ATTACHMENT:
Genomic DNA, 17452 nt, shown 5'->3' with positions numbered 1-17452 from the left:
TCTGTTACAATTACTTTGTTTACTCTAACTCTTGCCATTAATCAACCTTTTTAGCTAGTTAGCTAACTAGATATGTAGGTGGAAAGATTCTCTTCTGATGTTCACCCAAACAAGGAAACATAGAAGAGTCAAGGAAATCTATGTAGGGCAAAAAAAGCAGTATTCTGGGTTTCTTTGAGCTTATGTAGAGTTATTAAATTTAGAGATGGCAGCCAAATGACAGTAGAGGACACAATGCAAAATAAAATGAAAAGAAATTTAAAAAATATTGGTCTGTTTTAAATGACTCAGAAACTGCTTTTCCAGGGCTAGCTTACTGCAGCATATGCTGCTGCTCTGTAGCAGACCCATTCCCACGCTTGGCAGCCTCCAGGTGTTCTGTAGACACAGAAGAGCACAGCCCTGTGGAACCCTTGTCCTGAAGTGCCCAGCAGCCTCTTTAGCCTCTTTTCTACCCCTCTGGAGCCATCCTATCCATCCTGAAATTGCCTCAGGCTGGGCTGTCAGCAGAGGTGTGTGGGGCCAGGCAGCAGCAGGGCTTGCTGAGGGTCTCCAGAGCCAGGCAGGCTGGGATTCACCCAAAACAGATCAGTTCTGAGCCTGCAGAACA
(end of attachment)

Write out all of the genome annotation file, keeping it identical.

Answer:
Genomic DNA, 17452 nt, shown 5'->3' with positions numbered 1-17452 from the left:
TCTGTTACAATTACTTTGTTTACTCTAACTCTTGCCATTAATCAACCTTTTTAGCTAGTTAGCTAACTAGATATGTAGGTGGAAAGATTCTCTTCTGATGTTCACCCAAACAAGGAAACATAGAAGAGTCAAGGAAATCTATGTAGGGCAAAAAAAGCAGTATTCTGGGTTTCTTTGAGCTTATGTAGAGTTATTAAATTTAGAGATGGCAGCCAAATGACAGTAGAGGACACAATGCAAAATAAAATGAAAAGAAATTTAAAAAATATTGGTCTGTTTTAAATGACTCAGAAACTGCTTTTCCAGGGCTAGCTTACTGCAGCATATGCTGCTGCTCTGTAGCAGACCCATTCCCACGCTTGGCAGCCTCCAGGTGTTCTGTAGACACAGAAGAGCACAGCCCTGTGGAACCCTTGTCCTGAAGTGCCCAGCAGCCTCTTTAGCCTCTTTTCTACCCCTCTGGAGCCATCCTATCCATCCTGAAATTGCCTCAGGCTGGGCTGTCAGCAGAGGTGTGTGGGGCCAGGCAGCAGCAGGGCTTGCTGAGGGTCTCCAGAGCCAGGCAGGCTGGGATTCACCCAAAACAGATCAGTTCTGAGCCTGCAGAACA